The coming of a New Year’s On the Rocks can bring with it a host of new events, with more theatre, art and music than you could shake a stick at –but a guaranteed staple has always been the Blind Mirth Sketch Show. Typically, an improv comedy group, once a year during OTR, Blind Mirth turns their talents to sketch comedy writing, bringing their wit to the masses on the Byre main stage. This year’s production, Mirth Control, while funny, lacked some of the charm of previous shows, occasionally over using tired tropes that seemed more suited to the 1970s.
Reviewing student stand up can often be a difficult proposition. For the most part it’s rare that you get the opportunity to review a full length routine, as a lot of the stand up that we see it town is a work in process, with people trying out new material in venues like Sandy’s Sundown Stand up. While the overall experience of Sandy’s is frequently great, the individual quality of people’s sets can occasionally be hit and miss – and the last thing you want to see is someone bomb on stage for 40 minutes. Luckily, Joe Irvine’s On The Rocks show Alternate was utterly charming and borderline fantastic.
Satirical, irreverent, and beautifully crafted, Just So’s production of Urinetown (The Musical) burst onto the Byre Stage during this year’s On The Rocks Festival. Directed by Ryan Hay, Urinetown balanced some outstanding set design with a number of solid performances, yet was unfortunately let down due to issues with the show’s audio and a few uneven numbers.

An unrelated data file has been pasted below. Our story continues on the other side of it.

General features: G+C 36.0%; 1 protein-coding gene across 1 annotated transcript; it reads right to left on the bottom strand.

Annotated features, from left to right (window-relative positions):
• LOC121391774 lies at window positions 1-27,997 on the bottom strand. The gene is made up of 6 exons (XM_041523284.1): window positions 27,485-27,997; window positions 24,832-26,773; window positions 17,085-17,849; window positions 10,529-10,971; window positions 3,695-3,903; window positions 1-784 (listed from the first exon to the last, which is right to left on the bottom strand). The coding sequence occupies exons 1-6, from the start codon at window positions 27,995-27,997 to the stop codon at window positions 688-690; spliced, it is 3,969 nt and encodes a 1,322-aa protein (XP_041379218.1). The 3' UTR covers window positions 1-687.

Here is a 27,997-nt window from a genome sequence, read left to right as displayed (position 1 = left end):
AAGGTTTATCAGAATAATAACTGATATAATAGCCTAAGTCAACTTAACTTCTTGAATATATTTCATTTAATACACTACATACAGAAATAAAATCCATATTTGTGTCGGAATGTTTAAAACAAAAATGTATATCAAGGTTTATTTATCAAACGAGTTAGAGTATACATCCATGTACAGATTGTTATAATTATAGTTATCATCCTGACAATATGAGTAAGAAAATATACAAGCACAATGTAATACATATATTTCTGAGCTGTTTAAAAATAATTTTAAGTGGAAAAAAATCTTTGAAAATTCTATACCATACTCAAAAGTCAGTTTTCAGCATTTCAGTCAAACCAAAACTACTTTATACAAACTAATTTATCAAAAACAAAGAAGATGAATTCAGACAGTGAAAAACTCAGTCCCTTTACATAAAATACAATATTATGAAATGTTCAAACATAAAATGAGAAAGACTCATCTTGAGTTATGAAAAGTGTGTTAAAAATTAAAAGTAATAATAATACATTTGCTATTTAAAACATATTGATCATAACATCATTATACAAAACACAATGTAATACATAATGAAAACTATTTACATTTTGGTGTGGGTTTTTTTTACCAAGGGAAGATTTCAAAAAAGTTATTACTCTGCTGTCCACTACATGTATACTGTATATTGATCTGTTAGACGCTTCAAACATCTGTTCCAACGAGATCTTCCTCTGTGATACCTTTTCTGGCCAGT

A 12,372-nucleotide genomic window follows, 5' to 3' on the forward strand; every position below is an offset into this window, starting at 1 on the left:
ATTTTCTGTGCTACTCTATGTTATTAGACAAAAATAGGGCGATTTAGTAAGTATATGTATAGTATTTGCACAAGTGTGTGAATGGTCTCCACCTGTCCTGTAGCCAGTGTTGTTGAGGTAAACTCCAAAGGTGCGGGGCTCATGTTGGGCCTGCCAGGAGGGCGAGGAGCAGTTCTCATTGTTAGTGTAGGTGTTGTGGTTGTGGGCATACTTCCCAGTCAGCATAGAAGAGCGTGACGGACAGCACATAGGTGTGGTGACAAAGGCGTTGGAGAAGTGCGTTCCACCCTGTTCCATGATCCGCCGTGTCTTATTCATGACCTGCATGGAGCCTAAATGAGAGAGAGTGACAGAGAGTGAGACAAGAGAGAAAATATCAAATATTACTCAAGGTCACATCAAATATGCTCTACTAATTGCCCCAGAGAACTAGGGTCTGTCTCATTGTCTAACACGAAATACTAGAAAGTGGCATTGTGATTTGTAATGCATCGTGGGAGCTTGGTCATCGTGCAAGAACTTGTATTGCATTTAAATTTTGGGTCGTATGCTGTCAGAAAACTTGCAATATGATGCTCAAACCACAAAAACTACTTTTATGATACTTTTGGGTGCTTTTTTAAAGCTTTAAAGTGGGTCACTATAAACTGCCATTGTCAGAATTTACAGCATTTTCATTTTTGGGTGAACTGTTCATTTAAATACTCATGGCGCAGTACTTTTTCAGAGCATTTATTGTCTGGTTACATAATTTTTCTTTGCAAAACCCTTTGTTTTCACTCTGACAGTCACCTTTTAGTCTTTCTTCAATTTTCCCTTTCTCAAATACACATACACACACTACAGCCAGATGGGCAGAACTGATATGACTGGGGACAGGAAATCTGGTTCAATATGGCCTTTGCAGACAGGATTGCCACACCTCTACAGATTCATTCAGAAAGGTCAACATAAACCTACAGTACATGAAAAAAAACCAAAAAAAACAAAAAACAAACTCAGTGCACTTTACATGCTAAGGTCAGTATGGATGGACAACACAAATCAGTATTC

Our Country’s Good Interview
Rent has me a bit torn. Flawed, idealistic to the point of irritation and more 90s than a barrel full of furbies, at times it was tough to figure out why the show is so deeply embedded in the psyche of theatre-kids worldwide. Yet, just when you thought you have had enough, the show bursts in brilliance, breaking your heart into five hundred twenty five thousand, six hundred pieces. While the recent Just So Byre production had its issues, it is hard to deny the moments of pure emotion that tent-poled the show.
At its core, Lucy Prebble’s The Effect asks its audience a question – are we defined by the chemicals in our system? Directed by Louis Catliff, breaking out of his comfort zone as St Andrews Go-to-guy for 20TH Century American drama, the show alternates between the stories of Tristan (Oli Savage) and Connie (Jen Grace), who volunteers in a depression medication trial. The psychiatrist and drug company representative, Dr James (Valentine Moscovici) and Toby (Ebe Bamgboye), are overseeing the operation. In equal measures, funny and heart wrenching, Catliff’s production is certainly one of this semester’s highlights, even if it cannot fully circumvent some slight issues with the script’s ending.
It’s dark. The snow has melted. There are no more balls. Your flatmates are getting on your nerves. Revision is looming and you’ve resigned yourself to a fortnight of drudgery. Worse – your only planned form of cultural exercise consists of evenings full of “Netflix and Chill”. But wait – what is this light at the end of the tunnel? Is that – no, surely not – is that a Shakespeare play going up in the Barron Theatre this Tuesday, Wednesday, Thursday? Wait – it’s not Romeo & Juliet/Macbeth/A Midsummer Night’s Dream – but Measure for Measure instead?